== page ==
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Crime News Murders

Peacock Documentary Krishnas Explores Rise and Fall of Guru Kirtanananda Swami

Kirtanananda Swami was arrested on a series of charges in the '80s.

By Cydney Contreras
The show art for Krishnas: Gurus. Karma. Murder.

Peacock is giving true crime fans a new look at the unbelievable true story of Keith Ham in the new docuseries Krishnas: Gurus. Karma. Murder.

"When an Indian Swami gives a lost generation of Americans a new message of love, the Hare Krishna religion is born. But when the Swami dies without finishing his mission, an American Guru tries to seize control of the movement, leading to accusations of racketeering and murder, and investigations by a West Virginia Sheriff’s Detective, the LAPD and the FBI," reads a description of the three-part series, premiering Tuesday, Oct. 24.

Described by the streamer as an "epic American tale," Krishnas features interviews with those involved in the organization and the investigation into alleged wrongdoing, including relatives of Stephen Bryant and Charles St. Denis, two former members who were murdered. 

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"My family was destroyed," Bhima-Karma Saragrahi, the son of Charles St. Denis, says in the trailer.

The Hare Krishnas in the U.S. 

The Hare Krishnas, also known as the International Society for Krishna Consciousness, came onto the scene in the United States in the late '60s, spreading their message of peace and love throughout the streets of American cities like New York. Led by Abhay Charanaravinda Bhaktivedanta Swami Prabhupada, the group reached its peak in the late '60s and was considered a part of the counterculture movement, gaining followers like The Beatles' George Harrison and more.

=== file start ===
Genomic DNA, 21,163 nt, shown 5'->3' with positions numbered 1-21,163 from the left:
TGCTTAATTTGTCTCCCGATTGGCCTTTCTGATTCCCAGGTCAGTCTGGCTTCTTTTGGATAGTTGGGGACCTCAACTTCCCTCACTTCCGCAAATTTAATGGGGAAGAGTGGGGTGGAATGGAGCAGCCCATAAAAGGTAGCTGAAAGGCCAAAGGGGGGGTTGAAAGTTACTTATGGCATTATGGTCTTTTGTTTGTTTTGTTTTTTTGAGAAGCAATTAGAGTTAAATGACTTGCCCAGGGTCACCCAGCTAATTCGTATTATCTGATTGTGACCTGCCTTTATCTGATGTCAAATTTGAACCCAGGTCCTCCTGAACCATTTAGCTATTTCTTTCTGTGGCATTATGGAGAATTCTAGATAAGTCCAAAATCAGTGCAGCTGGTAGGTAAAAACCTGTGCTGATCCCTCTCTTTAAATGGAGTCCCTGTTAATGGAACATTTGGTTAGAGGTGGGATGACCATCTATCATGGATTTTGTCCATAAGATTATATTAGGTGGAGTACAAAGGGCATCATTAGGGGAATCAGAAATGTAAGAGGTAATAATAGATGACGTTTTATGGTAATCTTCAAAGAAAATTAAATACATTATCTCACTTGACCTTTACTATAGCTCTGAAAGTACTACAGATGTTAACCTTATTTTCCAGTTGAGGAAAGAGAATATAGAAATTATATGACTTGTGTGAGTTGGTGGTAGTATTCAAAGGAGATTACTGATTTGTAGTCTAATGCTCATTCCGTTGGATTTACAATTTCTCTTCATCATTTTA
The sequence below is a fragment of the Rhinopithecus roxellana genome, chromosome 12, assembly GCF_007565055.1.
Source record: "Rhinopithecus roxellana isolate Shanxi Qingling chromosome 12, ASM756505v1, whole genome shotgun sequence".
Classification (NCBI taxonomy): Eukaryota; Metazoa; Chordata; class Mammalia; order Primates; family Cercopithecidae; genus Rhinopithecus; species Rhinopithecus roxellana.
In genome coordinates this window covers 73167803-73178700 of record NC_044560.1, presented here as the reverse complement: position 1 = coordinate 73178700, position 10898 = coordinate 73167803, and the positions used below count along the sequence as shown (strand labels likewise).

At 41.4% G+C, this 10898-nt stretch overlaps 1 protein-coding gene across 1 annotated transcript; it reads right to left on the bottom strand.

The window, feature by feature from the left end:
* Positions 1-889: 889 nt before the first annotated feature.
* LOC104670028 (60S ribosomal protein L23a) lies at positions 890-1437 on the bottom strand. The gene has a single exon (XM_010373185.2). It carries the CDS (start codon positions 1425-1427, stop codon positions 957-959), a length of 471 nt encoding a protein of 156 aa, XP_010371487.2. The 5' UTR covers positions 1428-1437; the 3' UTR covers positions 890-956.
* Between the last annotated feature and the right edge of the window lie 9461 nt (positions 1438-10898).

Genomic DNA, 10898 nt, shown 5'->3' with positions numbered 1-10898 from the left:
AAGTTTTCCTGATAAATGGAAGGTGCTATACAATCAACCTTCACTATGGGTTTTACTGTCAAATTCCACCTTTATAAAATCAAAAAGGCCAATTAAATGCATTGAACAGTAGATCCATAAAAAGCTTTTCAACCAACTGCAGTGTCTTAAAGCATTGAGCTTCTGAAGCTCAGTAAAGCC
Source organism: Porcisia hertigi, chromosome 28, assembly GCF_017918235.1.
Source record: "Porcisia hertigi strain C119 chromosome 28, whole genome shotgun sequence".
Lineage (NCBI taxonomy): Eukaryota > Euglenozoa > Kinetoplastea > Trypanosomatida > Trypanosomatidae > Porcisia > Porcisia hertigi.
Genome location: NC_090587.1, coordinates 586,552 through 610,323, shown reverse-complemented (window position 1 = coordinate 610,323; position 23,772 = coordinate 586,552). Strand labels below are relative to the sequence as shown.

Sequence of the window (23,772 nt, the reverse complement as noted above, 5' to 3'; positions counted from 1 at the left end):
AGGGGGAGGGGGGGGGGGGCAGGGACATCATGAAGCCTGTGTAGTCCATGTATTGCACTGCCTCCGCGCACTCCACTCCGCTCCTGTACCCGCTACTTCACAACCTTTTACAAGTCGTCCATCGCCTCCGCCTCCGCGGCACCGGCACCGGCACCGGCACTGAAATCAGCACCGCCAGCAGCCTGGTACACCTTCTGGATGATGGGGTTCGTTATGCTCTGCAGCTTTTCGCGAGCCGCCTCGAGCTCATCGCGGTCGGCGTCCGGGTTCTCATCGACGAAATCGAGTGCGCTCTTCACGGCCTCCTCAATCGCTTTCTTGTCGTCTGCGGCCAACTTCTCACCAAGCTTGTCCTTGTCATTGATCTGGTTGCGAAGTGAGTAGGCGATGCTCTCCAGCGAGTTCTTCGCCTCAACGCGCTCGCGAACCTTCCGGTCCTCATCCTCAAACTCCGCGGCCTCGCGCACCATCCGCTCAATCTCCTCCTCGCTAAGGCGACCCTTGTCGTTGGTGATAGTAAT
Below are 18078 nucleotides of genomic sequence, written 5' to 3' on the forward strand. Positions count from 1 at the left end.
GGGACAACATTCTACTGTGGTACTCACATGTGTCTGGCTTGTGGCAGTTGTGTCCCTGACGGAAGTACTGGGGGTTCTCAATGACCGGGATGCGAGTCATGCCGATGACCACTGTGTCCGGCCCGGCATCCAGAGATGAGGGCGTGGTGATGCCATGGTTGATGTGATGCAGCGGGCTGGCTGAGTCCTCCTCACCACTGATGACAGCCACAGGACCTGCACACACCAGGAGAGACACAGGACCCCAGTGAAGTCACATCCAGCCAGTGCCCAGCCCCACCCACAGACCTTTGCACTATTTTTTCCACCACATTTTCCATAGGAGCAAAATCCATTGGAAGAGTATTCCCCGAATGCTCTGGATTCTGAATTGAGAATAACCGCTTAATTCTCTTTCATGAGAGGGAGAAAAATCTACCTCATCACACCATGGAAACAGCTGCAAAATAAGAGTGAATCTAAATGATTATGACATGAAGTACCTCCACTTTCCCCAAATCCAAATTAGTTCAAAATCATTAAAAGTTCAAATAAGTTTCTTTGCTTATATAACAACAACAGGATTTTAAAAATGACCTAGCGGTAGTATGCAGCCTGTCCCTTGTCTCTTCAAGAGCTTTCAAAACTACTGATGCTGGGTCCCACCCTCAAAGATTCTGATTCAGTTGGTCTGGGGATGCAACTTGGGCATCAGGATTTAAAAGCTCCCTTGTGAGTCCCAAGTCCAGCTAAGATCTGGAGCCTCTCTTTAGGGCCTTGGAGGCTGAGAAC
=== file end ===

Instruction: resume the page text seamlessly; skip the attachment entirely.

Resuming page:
The first commune, New Vrindaban, was eventually established in an unincorporated area of West Virginia. There, the group created an elaborate golden temple and center for their followers.

Keith Ham's Rise and Fall

When Bhaktivedanta Swami Prabhupada died, follower Keith Ham (Kirtanananda Swami) vied for the role as the group's leader, beginning a years-long power struggle. Critics of Kirtanananda alleged that he used fear to control followers and was more concerned about money than his teachings. Nonetheless, the figure gained control of the Krishnas, leading to a schism.

After years of controversy and allegations of child abuse, Kirtanananda faced multiple charges of racketeering and fraud before ultimately pleading guilty to one charge of fraud and being sentenced to 20 years in prison. He briefly lived in New York City after he was released from prison in 2004 and later relocated to India, where he died at the age of 74 in 2011.

To learn more about the controversy surrounding Ham's reign over the group, stream Krishnas on Peacock Oct. 24.

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